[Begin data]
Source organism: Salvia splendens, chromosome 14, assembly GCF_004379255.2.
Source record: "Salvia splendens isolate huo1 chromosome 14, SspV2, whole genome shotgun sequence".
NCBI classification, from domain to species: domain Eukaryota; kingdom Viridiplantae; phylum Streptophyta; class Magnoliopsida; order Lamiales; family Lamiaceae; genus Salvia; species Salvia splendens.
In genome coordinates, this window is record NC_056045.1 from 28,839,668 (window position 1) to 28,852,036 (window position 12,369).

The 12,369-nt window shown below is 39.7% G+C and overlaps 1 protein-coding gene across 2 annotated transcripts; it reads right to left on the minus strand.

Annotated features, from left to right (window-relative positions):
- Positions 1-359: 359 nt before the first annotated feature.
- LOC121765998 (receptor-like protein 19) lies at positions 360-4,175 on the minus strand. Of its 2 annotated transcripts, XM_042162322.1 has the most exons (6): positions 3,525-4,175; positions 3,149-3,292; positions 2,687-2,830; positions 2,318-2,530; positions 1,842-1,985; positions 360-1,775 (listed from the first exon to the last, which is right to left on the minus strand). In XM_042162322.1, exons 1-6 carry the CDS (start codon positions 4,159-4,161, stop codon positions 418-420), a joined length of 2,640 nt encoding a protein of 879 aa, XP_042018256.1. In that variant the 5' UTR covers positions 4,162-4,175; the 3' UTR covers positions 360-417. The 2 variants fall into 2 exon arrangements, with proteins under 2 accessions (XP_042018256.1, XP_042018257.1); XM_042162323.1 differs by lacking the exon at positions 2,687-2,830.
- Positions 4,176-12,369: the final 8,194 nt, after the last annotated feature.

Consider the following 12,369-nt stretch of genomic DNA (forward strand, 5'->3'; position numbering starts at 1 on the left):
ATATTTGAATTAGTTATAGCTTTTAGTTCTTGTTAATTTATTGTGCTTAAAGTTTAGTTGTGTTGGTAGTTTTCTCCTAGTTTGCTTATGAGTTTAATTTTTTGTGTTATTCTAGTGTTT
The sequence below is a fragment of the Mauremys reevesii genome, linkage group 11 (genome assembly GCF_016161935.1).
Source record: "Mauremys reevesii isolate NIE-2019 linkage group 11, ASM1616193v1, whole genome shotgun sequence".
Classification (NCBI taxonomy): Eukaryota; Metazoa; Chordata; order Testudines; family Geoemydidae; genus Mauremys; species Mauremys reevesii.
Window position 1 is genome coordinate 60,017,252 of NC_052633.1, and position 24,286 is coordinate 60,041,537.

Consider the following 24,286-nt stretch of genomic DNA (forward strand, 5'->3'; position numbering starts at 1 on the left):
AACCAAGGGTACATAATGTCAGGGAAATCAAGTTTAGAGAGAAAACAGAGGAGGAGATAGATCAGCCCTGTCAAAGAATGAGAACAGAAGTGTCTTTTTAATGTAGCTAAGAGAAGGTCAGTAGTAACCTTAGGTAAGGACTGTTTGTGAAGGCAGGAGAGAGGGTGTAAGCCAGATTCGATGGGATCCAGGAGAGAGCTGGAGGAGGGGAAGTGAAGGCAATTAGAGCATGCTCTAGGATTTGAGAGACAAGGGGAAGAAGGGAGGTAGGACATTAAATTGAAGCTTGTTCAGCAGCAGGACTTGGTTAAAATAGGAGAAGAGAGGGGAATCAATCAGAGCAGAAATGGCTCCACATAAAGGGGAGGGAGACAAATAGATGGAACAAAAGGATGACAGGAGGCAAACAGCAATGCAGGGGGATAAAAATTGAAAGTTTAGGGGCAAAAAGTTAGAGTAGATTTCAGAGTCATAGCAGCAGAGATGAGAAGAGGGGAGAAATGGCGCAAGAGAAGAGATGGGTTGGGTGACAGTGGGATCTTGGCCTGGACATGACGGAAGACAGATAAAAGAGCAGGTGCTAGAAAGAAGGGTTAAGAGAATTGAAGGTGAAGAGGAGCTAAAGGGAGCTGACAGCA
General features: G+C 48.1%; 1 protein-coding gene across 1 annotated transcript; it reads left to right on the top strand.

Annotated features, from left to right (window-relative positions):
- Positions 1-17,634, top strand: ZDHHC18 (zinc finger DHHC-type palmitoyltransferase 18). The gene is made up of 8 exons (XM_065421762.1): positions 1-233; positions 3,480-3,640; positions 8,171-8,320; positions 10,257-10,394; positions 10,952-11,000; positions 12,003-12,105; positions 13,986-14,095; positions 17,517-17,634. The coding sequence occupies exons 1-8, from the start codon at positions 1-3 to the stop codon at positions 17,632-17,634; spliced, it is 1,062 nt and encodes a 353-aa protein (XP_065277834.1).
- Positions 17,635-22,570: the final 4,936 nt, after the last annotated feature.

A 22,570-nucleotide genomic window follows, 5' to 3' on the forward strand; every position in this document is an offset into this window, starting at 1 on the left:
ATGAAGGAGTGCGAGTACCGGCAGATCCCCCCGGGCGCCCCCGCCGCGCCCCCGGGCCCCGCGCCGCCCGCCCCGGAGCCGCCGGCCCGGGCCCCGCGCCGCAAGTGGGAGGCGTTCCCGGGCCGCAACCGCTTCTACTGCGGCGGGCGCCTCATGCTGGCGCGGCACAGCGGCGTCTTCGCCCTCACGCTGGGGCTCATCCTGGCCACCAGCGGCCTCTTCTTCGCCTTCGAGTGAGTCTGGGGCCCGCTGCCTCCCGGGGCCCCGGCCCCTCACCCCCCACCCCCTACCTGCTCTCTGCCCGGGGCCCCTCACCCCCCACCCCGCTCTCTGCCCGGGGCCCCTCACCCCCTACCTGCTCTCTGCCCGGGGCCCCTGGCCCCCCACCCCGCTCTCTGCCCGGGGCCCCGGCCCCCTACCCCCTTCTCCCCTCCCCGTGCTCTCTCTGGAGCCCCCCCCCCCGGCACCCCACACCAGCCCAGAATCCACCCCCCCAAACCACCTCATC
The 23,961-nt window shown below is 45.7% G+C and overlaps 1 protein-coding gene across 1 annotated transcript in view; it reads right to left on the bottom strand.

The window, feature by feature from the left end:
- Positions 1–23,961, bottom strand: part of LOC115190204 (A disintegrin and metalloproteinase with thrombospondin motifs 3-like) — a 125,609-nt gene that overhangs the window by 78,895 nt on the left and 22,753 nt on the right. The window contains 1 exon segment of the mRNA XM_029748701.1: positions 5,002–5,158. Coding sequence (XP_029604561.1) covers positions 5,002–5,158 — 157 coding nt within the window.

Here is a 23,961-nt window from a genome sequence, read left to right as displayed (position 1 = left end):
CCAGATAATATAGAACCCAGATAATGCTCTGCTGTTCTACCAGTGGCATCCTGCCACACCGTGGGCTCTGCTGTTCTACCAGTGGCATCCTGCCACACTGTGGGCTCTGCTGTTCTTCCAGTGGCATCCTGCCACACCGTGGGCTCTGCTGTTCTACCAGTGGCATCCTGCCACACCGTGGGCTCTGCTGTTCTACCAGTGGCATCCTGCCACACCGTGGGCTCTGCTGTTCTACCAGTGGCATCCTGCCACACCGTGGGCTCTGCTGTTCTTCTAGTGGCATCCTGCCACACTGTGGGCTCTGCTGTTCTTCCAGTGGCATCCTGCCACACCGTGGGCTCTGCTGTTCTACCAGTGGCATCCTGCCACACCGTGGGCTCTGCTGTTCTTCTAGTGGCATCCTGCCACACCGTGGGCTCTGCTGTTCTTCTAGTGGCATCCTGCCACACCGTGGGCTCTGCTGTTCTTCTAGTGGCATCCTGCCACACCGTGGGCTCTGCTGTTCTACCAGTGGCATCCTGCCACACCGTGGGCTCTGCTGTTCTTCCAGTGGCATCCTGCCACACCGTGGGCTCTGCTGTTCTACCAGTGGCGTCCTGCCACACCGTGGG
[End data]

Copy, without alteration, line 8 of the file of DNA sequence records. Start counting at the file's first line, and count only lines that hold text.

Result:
- LOC121765998 (receptor-like protein 19) lies at positions 360-4,175 on the minus strand. Of its 2 annotated transcripts, XM_042162322.1 has the most exons (6): positions 3,525-4,175; positions 3,149-3,292; positions 2,687-2,830; positions 2,318-2,530; positions 1,842-1,985; positions 360-1,775 (listed from the first exon to the last, which is right to left on the minus strand). In XM_042162322.1, exons 1-6 carry the CDS (start codon positions 4,159-4,161, stop codon positions 418-420), a joined length of 2,640 nt encoding a protein of 879 aa, XP_042018256.1. In that variant the 5' UTR covers positions 4,162-4,175; the 3' UTR covers positions 360-417. The 2 variants fall into 2 exon arrangements, with proteins under 2 accessions (XP_042018256.1, XP_042018257.1); XM_042162323.1 differs by lacking the exon at positions 2,687-2,830.